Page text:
An Irvine woman gets just a year in jail for intentionally running down an airport bike cop.

San Diego neighborhoods battle over plans to close an off-ramp to make room for a bike and pedestrian corridor, as local merchants fail to grasp that people on bikes spend money, too.

Paso Robles plans a L’Eroica Vintage Bicycle Event next April; participants are limited to riders on steel frame bikes built before 1987.

An Oklahoma man stops in Petaluma after riding 7,500 miles with his dog in support of animal shelters.

That’s a good problem to have, as a Bay Area Caltrain station struggles to keep up with demand for bike parking.

The civil trial begins in the case of a San Francisco bike rider killed in a collision with a 13 ton delivery truck. Police initially blamed the cyclist until the SF Bike Coalition found security camera footage that police hadn’t bothered to look for.

‘Tis the season, as a Turlock real estate agency donates 23 bikes for less fortunate children.

 

National

Requiring sideguards on large trucks could save the lives of countless cyclists and pedestrians.

People for Bikes looks at the nation’s 10 best protected bike lanes, including one right here in Temple City.

Biking pop star Katy Perry gets a custom painted ride.

DC bike riders are most likely to be white or Hispanic, and either wealthy or low income.

 

International

The ugly Christmas sweater fad spreads to bike jerseys. Although hideous might be a better word.

A heartbraking story from the UK, as a father is accused of killing his own bike riding son by passing too closely.

Unbelievable. An injured British cyclist is kept waiting over two hours before an ambulance finally arrived.

Good thing the peloton has been cleaned up. An Italian pro cyclist is caught using testosterone, despite serving an 18-month ban for doping. Meanwhile, banned cyclist Riccardo Riccò says it’s impossible to win a grand tour without doping; scary thing is, he may be right.

A Japanese cyclist is banned from riding his bike for 90 days after crashing while under the influence of quasi-legal drugs.

 

Finally…

Once again, a driver mistakenly assumes that gas taxes pay for the roads, let alone the bikeways on them, and blames scofflaw cyclists for breaking the law — unlike all those law abiding motorists. Bike riders are often turned away from drive-through widows; evidently, it helps if you use a gun and ask for the contents of the cash drawer.

And caught on video: Welsh cyclist Geraint Thomas plays Jingle Bells using bike bells.

 

Morning Links: The Times looks at rising bike hit-and-run rates; and the year’s most inspirational video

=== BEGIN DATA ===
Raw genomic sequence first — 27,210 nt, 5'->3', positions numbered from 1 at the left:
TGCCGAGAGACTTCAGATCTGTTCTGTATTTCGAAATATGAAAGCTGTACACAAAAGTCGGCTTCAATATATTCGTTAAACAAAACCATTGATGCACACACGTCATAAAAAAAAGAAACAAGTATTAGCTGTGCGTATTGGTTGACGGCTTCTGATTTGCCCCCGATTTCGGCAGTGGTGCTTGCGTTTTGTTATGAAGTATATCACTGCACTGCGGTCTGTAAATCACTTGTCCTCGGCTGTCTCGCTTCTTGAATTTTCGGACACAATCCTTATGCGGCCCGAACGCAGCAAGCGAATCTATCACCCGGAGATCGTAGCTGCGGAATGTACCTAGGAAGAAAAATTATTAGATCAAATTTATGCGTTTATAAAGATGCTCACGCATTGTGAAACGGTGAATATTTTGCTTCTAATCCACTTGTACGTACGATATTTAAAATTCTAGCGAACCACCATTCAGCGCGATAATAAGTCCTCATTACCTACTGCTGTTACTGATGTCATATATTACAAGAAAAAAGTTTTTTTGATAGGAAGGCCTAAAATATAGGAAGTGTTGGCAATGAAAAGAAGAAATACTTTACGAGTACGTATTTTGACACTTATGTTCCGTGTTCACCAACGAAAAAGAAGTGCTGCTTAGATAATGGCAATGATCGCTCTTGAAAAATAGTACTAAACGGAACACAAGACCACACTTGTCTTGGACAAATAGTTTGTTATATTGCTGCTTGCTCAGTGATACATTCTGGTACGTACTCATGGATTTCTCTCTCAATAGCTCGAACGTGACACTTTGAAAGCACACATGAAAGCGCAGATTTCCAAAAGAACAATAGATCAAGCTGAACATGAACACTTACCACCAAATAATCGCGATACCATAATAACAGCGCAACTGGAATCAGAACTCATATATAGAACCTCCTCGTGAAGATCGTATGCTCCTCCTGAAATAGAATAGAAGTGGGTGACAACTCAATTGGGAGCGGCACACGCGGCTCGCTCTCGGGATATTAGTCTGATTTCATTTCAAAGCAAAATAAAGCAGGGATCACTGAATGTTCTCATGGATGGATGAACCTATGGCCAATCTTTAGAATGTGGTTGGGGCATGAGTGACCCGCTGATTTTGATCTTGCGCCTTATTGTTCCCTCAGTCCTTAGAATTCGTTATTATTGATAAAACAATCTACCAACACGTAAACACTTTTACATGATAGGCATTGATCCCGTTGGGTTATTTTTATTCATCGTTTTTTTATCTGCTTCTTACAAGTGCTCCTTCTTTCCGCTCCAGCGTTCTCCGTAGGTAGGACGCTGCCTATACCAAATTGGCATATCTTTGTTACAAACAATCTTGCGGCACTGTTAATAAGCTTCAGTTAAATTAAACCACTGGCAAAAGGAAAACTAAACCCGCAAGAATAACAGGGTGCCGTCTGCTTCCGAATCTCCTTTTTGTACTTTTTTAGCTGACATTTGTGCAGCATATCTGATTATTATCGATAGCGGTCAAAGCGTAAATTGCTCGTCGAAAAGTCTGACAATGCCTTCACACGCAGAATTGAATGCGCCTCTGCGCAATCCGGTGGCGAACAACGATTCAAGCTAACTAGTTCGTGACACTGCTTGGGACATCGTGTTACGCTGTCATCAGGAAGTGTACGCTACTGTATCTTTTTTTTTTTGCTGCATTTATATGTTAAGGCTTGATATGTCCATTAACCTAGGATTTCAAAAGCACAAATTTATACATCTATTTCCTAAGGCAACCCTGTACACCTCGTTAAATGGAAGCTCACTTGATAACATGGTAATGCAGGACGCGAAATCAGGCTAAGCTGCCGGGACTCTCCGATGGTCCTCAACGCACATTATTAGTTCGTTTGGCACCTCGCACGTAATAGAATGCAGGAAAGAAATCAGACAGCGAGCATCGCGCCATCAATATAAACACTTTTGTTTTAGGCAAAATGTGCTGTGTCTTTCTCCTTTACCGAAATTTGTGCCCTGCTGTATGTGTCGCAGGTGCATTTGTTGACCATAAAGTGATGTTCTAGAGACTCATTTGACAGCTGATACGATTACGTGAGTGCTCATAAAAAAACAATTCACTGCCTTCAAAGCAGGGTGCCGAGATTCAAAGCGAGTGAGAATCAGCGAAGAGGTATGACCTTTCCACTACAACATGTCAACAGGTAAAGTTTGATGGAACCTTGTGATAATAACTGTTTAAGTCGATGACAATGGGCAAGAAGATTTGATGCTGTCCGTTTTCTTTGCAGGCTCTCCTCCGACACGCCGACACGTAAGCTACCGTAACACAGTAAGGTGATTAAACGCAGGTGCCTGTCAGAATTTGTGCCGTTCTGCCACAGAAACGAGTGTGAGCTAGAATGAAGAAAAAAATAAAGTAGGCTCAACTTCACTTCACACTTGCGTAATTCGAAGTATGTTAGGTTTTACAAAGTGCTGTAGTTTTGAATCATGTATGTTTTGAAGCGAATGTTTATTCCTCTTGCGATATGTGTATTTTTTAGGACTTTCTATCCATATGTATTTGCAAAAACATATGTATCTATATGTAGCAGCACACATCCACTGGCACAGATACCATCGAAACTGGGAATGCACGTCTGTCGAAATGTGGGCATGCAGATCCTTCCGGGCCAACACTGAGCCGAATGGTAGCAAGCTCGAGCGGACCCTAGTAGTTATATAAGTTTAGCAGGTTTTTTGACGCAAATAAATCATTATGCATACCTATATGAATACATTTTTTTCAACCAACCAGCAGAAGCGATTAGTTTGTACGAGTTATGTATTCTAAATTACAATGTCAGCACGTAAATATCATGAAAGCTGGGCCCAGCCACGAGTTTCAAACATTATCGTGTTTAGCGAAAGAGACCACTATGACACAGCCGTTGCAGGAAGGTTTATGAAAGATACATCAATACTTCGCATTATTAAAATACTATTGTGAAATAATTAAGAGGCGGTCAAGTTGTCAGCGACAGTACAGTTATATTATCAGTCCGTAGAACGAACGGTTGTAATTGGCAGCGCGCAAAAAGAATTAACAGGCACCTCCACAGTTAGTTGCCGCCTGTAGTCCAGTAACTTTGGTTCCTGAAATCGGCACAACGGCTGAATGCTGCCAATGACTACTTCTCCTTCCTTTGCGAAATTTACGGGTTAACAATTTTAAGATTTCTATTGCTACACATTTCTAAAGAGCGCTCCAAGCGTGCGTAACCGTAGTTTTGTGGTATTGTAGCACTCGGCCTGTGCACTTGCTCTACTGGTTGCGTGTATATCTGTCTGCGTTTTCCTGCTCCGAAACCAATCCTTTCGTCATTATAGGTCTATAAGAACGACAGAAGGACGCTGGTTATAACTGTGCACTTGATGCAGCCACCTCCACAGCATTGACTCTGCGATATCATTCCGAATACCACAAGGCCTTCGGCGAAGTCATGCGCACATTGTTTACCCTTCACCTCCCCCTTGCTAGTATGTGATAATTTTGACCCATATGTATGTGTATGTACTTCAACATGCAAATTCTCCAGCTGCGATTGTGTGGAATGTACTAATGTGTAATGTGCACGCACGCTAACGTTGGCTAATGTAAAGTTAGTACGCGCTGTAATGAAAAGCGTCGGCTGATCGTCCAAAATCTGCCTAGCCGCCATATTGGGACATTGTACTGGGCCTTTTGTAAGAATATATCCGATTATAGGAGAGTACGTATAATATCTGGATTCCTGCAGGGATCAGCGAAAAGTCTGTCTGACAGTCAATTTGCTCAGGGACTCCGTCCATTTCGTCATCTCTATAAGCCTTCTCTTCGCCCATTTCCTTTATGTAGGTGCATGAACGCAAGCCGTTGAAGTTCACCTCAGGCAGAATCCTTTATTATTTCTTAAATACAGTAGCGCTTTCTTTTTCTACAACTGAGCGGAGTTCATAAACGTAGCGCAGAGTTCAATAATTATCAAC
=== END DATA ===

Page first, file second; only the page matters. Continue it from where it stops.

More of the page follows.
You already knew hit-and-runs were a problem for cyclists.

But maybe none of us realized just how bad it’s become.

According to the LA Times, overall injury and fatal hit-and-run rates have actually declined since 2000. Except for those involving bike riders, which have increased a whopping 42% since then.

It’s easy to lay blame for the increase on a rising rate of bicycling over the same period, which has grown 61% since the turn of the century, according to a recent report from the League of American Bicyclists. But the fact that overall rates have gone down while bike-involved hit-and-runs have gone up just raises the question of why so many drivers think it’s okay to leave a bike rider bleeding in the street.

Then again, maybe it’s just that a collision with a bike rider is less likely to leave the driver’s car too damaged to flee than a wreck with another motor vehicle.

Regardless of the reason, nothing will change until the law is changed to make the penalties for hit-and-run greater than the potential reward for running away.

And that won’t happen until someone can get it through our out-of-touch governor’s head that hit-and-run is a serious — and deadly — problem.

Especially for those of us who aren’t protected by a couple tons of glass and steel.

………

The Times piece also notes that an overwhelming 80% of all hit-and-runs go unsolved. And only half of the cases that do get solved result in a conviction.

In other words, drivers have a 90% chance of getting away with it if they hit the gas instead of the brake after a collision. No wonder hit-and-run remains at epidemic proportions.

In addition, the story profiles some of the victims of fleeing drivers — at least, the ones still able to tell their own story, including Paul Livingston, whose story was told here last June.

There’s a great interactive map, as well, that drives home the obscene number of bike-involved hit-and-runs every year, and where you need to be on the lookout for fleeing drivers. Including Long Beach, Santa Monica, DTLA, Van Nuys and North Hollywood — in other words, the places where you’re most likely to find people on bikes.

And the paper offers a video interview with Finish the Ride’s Damian Kevitt, who barely survived the gruesome hit-and-run that took his leg.

Then again, it’s not just an LA problem, as a Florida paper asks what kind of driver doesn’t stop after hitting someone.

Or more to point, what kind of pond-sucking scum would even consider it?

………

No surprise, as prosecutors have declined to press charges against the South LA bike rider allegedly beaten by cops while being held down after a brief pursuit.

Police had reportedly ordered Clinton Alford to stop while he was riding his bike on the sidewalk along Avalon Blvd, but he kept going because he says they failed to identify themselves as police officers. Then he ran when someone grabbed his bike from behind, which lead to the alleged beating.

Based on the description of events, though, the police appeared to lack probable cause to make the stop, since sidewalk riding is legal in Los Angeles. Which makes everything that followed, including alleged evidence of drug possession and accusations of resisting arrest, inadmissible in court.